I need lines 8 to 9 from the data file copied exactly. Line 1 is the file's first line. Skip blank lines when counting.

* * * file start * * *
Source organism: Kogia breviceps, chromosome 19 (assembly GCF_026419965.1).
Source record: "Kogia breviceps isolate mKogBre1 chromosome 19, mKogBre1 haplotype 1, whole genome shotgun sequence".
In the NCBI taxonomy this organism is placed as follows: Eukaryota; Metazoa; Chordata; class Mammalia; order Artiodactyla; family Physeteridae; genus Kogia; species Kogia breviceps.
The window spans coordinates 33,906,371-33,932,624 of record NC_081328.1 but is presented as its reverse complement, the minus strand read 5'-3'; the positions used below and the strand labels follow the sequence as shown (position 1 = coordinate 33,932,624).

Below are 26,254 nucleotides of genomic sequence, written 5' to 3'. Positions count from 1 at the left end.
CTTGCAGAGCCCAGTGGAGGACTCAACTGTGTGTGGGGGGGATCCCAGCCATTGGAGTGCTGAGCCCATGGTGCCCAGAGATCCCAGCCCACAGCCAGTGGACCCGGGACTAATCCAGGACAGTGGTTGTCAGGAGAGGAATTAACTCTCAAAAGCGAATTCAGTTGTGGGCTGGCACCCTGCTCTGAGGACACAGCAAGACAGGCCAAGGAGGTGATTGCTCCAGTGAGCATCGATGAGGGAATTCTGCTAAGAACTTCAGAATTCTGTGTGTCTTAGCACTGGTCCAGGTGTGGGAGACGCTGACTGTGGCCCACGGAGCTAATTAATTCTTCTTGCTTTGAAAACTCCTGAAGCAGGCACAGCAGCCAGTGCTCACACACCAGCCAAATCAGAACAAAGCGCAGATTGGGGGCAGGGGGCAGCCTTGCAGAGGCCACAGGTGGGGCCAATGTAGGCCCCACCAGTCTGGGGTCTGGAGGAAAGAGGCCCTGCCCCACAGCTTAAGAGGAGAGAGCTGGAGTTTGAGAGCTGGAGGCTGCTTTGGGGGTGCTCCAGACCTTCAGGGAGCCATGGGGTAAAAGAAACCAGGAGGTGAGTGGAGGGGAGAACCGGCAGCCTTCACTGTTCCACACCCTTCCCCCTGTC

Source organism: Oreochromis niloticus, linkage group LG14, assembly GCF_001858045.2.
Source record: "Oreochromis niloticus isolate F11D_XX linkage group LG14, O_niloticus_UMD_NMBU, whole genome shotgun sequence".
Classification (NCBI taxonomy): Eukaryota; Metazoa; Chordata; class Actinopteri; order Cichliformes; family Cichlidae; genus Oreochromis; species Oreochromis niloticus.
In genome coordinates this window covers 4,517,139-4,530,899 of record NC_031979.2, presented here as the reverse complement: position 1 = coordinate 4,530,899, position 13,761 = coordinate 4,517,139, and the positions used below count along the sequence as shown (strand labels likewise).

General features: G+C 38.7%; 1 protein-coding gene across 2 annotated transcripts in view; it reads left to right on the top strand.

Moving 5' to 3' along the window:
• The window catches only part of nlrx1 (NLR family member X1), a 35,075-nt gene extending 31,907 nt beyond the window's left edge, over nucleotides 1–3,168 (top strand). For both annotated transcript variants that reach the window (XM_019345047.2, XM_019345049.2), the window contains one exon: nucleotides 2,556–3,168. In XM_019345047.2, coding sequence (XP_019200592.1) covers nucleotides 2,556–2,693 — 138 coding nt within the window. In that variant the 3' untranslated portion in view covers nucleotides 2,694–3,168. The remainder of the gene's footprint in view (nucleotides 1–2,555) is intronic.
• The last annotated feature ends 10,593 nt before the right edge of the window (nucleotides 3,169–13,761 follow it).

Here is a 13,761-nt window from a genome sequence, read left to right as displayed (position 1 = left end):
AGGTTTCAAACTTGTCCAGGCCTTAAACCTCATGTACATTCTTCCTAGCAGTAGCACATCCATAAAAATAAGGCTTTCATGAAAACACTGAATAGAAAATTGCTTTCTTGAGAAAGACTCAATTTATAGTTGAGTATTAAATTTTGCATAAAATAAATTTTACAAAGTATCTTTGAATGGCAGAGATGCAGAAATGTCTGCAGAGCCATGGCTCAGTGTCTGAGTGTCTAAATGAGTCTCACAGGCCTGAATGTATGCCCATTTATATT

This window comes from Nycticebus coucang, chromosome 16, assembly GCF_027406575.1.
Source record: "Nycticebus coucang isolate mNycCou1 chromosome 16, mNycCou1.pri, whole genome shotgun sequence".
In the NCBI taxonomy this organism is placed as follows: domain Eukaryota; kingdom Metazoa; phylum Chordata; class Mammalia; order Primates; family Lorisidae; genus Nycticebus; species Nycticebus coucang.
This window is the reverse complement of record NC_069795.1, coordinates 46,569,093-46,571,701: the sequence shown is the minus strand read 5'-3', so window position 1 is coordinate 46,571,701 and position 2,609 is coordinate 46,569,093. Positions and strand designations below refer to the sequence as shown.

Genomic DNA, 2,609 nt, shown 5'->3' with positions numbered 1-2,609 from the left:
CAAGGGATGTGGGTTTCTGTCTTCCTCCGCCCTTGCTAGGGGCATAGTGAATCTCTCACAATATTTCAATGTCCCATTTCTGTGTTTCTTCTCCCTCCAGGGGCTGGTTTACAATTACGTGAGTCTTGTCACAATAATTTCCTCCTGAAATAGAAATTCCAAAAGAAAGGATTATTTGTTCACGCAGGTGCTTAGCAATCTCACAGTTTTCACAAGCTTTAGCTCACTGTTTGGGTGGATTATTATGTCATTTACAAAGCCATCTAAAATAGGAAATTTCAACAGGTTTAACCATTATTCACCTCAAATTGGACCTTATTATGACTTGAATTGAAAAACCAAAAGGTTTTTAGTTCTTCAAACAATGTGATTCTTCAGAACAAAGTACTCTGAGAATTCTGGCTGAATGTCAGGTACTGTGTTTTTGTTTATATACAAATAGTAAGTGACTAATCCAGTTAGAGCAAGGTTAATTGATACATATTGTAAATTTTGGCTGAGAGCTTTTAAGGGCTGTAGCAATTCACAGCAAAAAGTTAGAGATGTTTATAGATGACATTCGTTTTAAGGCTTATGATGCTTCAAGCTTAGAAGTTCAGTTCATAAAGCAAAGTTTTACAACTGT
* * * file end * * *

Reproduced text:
Source record: "Oreochromis niloticus isolate F11D_XX linkage group LG14, O_niloticus_UMD_NMBU, whole genome shotgun sequence".
Classification (NCBI taxonomy): Eukaryota; Metazoa; Chordata; class Actinopteri; order Cichliformes; family Cichlidae; genus Oreochromis; species Oreochromis niloticus.